The Bar argues that the prohibition on advertising success rates is justified because it is impossible to relate success and failure to winning or losing cases. The Bar takes the view that repeal of the rule would discourage barristers from taking difficult cases. The OFT understands the Bar's arguments and currently does not intend to pursue the matter further.

However, the OFT remains concerned that the Bar does not intend to lift the blanket prohibitions on the conduct of litigation by barristers in independent practice and on the formation of partnerships between barristers and between barristers and other professionals. The OFT will be investigating these matters further.


The original OFT report also identified a number of issues for government to consider.

Issues identified:

  • Schedule 4 of the Competition Act 1998 which allows agreements designated as professional rules to be excluded from the Act's prohibition on anti-competitive agreements

Provision for the repeal of Schedule 4 has been made in the Enterprise Bill which is currently before Parliament.

  • The 50% rule that restricts the conduct of statutory audit to those auditors who practise in a firm that is under the control of individuals qualified to conduct statutory audit.

Government is reviewing wider questions about auditing services following the collapse of Enron. To relax the restriction would require amendment of UK and European law.

  • The QC system administered by government that distinguishes between junior barristers and QCs.
  • Extension of rights to provide probate and conyevancing services.
  • Legal professional privilege

The OFT continues to question the QC system's value to consumers and how it is operated as a quality mark. The QC system has no parallel in other markets. There is concern that the existence of such a mark may distort competition. The OFT notes however that the number of QCs appointed this year was markedly higher than in past years.

Fuller implementation of the provisions of the Courts and Legal Service Act 1990 would allow banks and building societies to provide conveyancing services and would also increase competition for probate services.

The issue concerning legal professional privilege is that it may distort competition in favour of the lawyer, where lawyers are in competition with non-lawyers.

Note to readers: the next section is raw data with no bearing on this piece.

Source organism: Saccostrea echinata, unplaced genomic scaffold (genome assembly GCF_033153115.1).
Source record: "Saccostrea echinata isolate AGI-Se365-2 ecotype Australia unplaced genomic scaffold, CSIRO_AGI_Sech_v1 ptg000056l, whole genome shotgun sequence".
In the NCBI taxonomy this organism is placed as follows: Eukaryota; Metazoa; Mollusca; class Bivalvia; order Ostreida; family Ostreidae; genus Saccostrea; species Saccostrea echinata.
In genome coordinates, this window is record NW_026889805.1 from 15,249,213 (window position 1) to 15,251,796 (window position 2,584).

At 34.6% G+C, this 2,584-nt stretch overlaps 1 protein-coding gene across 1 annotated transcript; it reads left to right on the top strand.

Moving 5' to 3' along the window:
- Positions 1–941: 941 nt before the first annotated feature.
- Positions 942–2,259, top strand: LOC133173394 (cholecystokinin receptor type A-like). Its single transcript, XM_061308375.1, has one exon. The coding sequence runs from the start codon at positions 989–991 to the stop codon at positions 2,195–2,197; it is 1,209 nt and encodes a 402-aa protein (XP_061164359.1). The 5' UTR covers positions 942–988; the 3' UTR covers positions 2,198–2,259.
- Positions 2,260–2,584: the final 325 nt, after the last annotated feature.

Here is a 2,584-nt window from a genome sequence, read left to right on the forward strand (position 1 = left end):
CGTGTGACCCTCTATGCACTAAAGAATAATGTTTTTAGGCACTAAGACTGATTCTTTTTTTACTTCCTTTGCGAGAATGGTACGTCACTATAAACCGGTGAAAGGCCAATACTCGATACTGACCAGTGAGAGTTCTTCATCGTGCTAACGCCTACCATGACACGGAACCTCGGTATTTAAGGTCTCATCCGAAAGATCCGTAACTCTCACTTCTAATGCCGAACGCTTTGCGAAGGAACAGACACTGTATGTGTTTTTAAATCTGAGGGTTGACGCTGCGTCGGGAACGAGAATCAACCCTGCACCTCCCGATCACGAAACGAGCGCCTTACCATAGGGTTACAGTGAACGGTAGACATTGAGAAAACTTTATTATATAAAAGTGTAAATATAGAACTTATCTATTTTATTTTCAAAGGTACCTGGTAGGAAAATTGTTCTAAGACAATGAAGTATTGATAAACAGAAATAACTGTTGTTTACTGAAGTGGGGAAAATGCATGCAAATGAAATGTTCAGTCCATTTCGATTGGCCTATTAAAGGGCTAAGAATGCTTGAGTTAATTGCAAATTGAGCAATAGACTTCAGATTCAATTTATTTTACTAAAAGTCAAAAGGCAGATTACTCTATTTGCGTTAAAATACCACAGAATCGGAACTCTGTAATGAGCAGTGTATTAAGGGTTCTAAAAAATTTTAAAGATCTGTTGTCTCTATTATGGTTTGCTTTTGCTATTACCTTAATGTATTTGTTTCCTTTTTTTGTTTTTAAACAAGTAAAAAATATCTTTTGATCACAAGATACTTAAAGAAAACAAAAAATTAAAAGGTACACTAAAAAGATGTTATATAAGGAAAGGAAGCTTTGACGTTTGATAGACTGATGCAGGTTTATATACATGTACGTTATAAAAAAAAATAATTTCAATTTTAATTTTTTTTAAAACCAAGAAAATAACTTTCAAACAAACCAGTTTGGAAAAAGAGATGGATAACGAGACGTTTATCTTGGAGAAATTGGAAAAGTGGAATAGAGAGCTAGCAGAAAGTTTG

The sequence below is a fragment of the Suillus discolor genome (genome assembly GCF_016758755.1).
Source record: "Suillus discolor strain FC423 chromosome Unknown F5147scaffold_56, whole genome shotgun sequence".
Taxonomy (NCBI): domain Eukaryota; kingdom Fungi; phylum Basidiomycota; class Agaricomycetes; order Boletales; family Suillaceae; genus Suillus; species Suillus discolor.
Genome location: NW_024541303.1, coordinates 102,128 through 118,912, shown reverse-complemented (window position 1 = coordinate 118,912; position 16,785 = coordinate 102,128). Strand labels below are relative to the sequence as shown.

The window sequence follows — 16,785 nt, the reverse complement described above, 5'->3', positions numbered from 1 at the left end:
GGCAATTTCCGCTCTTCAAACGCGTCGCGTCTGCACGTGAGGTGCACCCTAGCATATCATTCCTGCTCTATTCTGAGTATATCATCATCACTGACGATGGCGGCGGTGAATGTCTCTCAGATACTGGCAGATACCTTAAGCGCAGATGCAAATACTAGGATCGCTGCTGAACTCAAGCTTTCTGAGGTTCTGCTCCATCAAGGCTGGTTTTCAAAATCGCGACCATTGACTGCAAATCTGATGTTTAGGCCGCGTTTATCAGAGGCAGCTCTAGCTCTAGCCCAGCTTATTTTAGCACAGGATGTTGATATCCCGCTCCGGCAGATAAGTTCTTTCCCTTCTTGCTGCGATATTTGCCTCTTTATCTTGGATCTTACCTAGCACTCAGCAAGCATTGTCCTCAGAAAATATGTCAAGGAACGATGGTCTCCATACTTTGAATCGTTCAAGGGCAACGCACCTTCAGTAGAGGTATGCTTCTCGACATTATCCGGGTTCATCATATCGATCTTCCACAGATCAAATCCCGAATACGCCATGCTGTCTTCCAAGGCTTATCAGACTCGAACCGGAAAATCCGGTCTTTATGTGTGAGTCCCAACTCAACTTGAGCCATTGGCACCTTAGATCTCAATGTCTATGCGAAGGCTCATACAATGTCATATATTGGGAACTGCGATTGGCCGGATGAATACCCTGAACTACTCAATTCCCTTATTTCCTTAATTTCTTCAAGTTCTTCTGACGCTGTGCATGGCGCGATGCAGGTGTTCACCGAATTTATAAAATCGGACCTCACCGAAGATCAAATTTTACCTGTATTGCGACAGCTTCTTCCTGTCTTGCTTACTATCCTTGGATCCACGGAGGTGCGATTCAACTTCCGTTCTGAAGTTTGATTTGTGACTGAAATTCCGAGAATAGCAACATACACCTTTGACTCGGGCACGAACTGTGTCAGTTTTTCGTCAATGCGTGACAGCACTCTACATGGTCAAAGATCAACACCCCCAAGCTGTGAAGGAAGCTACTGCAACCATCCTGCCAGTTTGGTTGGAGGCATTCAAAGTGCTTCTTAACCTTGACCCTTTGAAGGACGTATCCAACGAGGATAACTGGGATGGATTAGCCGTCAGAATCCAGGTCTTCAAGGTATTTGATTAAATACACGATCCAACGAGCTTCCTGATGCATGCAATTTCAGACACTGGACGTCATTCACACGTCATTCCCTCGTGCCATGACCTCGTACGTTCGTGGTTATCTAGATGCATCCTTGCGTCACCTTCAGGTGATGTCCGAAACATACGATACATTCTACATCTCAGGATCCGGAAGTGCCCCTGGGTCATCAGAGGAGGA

The Lord Chancellor's Department has recently announced its intention to consult on these matters before the summer recess.

The OFT's basic principle – that restrictions on competition need to be removed or justified – applies to all professions. So the OFT is ready to use its available powers throughout the UK to remove unnecessary restrictions imposed by any profession.


1. Download Competition in professions - progress statement in pdf format (131 kb).

2. Download the original report on the professions Competition in the Professions in pdf format (867 kb).  This report was issued on 7 March 2001. The OFT's report and that of consultants LECG, which accompanies it, followed a review of competition in the legal, accountancy and architecture professions in England and Wales, the terms of reference of which were given in the Chancellor's Budget for 2000. The review was conducted under section 2 of the Fair Trading Act 1973. The aim of the review was to identify restrictions, whether arising from law, professional rule or other source, which had the effect of preventing, restricting or distorting competition in the professions. The review was to identify any consumer benefits claimed for the restrictions, but to leave for further consideration whether these benefits justified the restrictions.

3. Schedule 4 of the Competition Act 1998 provides a designation procedure under which professions identified in the Schedule can apply to the Secretary of State for Trade and Industry to have the rules regulating a professional service or the persons providing or wishing to provide a service designated. Designation is automatic, although the Director General can advise the Secretary of State on whether designation should be revoked. The exclusion may apply to agreements which constitute designated professional rules, which impose obligations arising from such rules or which are agreements to act in accordance with such rules. Designation has the effect of shielding the rules from the application of the prohibition in Chapter I of the Act that prohibits anti-competitive agreements.

4. The Enterprise Bill was published on 26 March 2002. Further information can be found on the DTI website at